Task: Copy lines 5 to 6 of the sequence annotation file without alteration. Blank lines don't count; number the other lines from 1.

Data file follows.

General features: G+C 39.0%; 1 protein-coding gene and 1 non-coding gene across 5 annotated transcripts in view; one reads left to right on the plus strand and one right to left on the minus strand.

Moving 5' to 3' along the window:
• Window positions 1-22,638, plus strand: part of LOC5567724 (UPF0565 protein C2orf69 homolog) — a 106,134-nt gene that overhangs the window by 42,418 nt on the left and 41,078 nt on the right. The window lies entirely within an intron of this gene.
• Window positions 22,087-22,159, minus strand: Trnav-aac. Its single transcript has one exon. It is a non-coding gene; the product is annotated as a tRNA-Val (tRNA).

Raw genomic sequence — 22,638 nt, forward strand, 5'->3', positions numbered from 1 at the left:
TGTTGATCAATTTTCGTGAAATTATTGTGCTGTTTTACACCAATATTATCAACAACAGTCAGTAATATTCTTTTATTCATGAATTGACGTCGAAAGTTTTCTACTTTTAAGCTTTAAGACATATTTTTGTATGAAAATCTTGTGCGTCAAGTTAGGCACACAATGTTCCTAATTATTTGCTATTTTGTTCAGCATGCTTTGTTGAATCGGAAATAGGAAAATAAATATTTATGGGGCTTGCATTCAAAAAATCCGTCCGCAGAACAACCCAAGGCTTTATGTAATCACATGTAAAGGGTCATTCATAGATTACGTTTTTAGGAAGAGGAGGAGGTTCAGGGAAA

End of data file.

Raw genomic sequence — 22,638 nt, forward strand, 5'->3', positions numbered from 1 at the left:
TGTTGATCAATTTTCGTGAAATTATTGTGCTGTTTTACACCAATATTATCAACAACAGTCAGTAATATTCTTTTATTCATGAATTGACGTCGAAAGTTTTCTACTTTTAAGCTTTAAGACATATTTTTGTATGAAAATCTTGTGCGTCAAGTTAGGCACACAATGTTCCTAATTATTTGCTATTTTGTTCAGCATGCTTTGTTGAATCGGAAATAGGAAAATAAATATTTATGGGGCTTGCATTCAAAAAATCCGTCCGCAGAACAACCCAAGGCTTTATGTAATCACATGTAAAGGGTCATTCATAGATTACGTTTTTAGGAAGAGGAGGAGGTTCAGGGAAA